Legislation that would amend the Outer Continental Shelf Lands Act to enable US territories to build offshore windfarms to meet their need for energy has been reintroduced.
The proposed legislation was reintroduced by Puerto Rico Resident Commissioner Jenniffer González Colón after originally being introduced by Congresswoman Madeleine Bordallo, who represented Guam. In August 2018 Mrs Bordallo lost her bid for renomination for another term as delegate in the Democratic primary.
Responding to the reintroduction of the act, National Ocean Industries Association president Randall Luthi said of HR 1014, the Offshore Winds for Territories Act, “NOIA applauds Representative González Colón’s reintroduction of the Offshore Wind for Territories Act. This bill enables US territories such as Puerto Rico and Guam to develop their rich wind resources and power new jobs and economic growth for their residents.
“There is a longstanding need to strengthen the energy security of the US territories and the bipartisan support from House Natural Resources leadership shows that this bill can be the path forward to a stronger energy future for our territories. NOIA looks forward to working with Representative González Colón in seeing this bill passed.”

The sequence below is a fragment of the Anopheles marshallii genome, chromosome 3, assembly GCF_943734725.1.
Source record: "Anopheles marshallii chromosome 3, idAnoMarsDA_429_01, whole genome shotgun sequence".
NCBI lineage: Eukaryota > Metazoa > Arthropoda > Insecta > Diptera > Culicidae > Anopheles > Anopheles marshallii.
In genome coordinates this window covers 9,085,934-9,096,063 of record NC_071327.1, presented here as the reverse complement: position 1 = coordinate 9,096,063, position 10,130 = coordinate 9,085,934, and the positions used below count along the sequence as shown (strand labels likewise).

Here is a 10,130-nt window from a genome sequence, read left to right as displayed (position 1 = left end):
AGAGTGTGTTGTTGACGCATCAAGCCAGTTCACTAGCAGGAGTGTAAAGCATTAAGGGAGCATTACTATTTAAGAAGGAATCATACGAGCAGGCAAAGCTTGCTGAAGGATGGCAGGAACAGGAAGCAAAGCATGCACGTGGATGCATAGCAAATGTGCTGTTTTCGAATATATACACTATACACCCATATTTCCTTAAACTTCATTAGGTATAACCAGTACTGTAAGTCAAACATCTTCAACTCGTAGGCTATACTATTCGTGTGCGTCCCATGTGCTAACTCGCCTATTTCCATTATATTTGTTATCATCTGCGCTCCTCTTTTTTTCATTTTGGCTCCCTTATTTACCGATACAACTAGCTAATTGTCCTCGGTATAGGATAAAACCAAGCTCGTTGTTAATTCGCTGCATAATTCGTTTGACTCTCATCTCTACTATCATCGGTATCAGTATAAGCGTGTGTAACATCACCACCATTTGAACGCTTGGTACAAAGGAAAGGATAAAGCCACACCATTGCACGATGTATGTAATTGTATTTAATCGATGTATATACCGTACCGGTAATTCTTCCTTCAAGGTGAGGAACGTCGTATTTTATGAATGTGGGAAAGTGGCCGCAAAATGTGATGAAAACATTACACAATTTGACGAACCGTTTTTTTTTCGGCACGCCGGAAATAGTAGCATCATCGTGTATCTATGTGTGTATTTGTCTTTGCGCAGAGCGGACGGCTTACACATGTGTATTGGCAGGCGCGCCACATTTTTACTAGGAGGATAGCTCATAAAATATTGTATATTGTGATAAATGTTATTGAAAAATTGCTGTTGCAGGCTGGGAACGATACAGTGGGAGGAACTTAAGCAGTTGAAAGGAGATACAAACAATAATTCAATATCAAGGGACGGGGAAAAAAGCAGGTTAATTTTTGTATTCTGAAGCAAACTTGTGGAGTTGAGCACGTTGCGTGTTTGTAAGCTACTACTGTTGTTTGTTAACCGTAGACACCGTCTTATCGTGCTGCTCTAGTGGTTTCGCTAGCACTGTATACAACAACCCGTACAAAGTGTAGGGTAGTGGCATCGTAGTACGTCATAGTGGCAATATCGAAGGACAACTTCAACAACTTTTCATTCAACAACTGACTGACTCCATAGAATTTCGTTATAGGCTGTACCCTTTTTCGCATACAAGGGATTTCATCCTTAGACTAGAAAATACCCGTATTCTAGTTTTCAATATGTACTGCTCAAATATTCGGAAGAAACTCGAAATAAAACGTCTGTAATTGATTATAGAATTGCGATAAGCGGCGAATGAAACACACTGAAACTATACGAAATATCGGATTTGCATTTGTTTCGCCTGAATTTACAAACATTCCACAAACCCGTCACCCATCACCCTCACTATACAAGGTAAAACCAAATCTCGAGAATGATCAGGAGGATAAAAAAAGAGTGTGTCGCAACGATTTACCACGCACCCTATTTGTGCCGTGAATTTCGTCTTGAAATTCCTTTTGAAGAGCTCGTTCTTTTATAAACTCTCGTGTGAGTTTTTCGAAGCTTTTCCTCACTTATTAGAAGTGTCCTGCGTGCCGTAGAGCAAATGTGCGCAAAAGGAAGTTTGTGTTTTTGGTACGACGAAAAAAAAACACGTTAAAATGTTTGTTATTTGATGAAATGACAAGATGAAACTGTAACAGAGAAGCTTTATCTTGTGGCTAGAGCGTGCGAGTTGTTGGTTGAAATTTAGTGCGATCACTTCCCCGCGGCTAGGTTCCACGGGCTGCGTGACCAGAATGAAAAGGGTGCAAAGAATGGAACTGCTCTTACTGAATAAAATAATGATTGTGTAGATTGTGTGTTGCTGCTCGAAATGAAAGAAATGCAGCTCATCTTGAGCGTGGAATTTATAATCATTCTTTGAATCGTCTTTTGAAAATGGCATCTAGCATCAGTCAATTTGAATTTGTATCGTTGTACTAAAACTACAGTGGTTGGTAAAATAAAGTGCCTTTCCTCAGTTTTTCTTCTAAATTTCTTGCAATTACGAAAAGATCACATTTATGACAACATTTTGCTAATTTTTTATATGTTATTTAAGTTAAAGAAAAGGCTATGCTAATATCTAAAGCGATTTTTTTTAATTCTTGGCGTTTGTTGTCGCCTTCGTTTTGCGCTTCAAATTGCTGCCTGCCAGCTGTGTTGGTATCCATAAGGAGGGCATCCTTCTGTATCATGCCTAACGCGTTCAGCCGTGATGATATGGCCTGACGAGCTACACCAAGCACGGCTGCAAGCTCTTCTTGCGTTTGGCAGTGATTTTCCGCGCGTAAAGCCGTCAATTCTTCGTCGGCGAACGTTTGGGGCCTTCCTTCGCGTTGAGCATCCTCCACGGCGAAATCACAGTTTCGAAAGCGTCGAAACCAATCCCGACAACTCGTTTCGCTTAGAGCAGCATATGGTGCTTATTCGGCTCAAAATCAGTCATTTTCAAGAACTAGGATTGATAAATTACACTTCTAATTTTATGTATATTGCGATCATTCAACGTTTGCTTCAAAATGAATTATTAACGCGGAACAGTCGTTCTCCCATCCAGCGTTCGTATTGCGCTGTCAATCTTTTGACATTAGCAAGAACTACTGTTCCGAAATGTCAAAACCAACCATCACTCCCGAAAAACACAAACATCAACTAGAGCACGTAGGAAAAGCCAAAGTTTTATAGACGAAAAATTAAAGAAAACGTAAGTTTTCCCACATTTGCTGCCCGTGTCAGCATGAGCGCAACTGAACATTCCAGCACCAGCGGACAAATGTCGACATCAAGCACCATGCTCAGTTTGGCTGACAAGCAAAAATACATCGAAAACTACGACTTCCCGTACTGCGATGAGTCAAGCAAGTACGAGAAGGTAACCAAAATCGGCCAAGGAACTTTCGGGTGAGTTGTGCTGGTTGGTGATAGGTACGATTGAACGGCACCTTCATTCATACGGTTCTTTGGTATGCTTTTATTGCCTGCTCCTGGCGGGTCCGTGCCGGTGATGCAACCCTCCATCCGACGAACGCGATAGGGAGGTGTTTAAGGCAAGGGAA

When first introduced in 2018, the House Committee on Natural Resources unanimously passed the bill, that would amend federal law to authorise offshore wind energy development in the exclusive economic zone adjacent to all five US territories. The Natural Resources Committee unanimously reported the bill to the full House of Representatives for consideration.
Currently, federal law precludes the US Department of the Interior’s Bureau of Ocean Energy Management from permitting offshore windfarms in federal waters off the coasts of American Samoa, Guam, the Northern Mariana Island, Puerto Rico or the US Virgin Islands.